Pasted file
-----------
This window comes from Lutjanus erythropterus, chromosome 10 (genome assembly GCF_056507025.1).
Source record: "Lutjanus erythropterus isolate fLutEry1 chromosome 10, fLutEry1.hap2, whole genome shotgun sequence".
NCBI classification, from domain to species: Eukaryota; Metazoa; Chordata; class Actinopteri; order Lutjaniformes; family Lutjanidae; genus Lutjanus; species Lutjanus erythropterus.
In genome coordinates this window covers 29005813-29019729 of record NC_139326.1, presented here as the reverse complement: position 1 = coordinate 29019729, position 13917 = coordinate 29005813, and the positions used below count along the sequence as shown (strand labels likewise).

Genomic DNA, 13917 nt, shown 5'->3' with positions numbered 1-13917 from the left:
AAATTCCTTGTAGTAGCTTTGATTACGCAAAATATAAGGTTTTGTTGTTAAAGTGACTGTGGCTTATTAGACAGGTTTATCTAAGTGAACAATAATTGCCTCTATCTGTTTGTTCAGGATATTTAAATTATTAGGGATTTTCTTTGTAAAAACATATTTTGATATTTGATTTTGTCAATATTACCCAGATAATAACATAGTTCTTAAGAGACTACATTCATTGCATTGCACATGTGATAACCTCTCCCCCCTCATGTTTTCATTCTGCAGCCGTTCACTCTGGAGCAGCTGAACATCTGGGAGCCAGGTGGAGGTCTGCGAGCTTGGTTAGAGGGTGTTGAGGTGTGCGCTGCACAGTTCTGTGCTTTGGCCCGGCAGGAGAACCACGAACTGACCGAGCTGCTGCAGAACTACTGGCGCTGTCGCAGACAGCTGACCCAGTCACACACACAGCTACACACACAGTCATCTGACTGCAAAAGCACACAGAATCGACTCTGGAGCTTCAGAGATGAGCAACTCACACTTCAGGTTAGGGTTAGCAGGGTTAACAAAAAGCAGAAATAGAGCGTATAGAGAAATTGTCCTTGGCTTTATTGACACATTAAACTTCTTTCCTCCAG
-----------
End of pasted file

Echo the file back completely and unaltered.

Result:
This window comes from Lutjanus erythropterus, chromosome 10 (genome assembly GCF_056507025.1).
Source record: "Lutjanus erythropterus isolate fLutEry1 chromosome 10, fLutEry1.hap2, whole genome shotgun sequence".
NCBI classification, from domain to species: Eukaryota; Metazoa; Chordata; class Actinopteri; order Lutjaniformes; family Lutjanidae; genus Lutjanus; species Lutjanus erythropterus.
In genome coordinates this window covers 29005813-29019729 of record NC_139326.1, presented here as the reverse complement: position 1 = coordinate 29019729, position 13917 = coordinate 29005813, and the positions used below count along the sequence as shown (strand labels likewise).

Genomic DNA, 13917 nt, shown 5'->3' with positions numbered 1-13917 from the left:
AAATTCCTTGTAGTAGCTTTGATTACGCAAAATATAAGGTTTTGTTGTTAAAGTGACTGTGGCTTATTAGACAGGTTTATCTAAGTGAACAATAATTGCCTCTATCTGTTTGTTCAGGATATTTAAATTATTAGGGATTTTCTTTGTAAAAACATATTTTGATATTTGATTTTGTCAATATTACCCAGATAATAACATAGTTCTTAAGAGACTACATTCATTGCATTGCACATGTGATAACCTCTCCCCCCTCATGTTTTCATTCTGCAGCCGTTCACTCTGGAGCAGCTGAACATCTGGGAGCCAGGTGGAGGTCTGCGAGCTTGGTTAGAGGGTGTTGAGGTGTGCGCTGCACAGTTCTGTGCTTTGGCCCGGCAGGAGAACCACGAACTGACCGAGCTGCTGCAGAACTACTGGCGCTGTCGCAGACAGCTGACCCAGTCACACACACAGCTACACACACAGTCATCTGACTGCAAAAGCACACAGAATCGACTCTGGAGCTTCAGAGATGAGCAACTCACACTTCAGGTTAGGGTTAGCAGGGTTAACAAAAAGCAGAAATAGAGCGTATAGAGAAATTGTCCTTGGCTTTATTGACACATTAAACTTCTTTCCTCCAG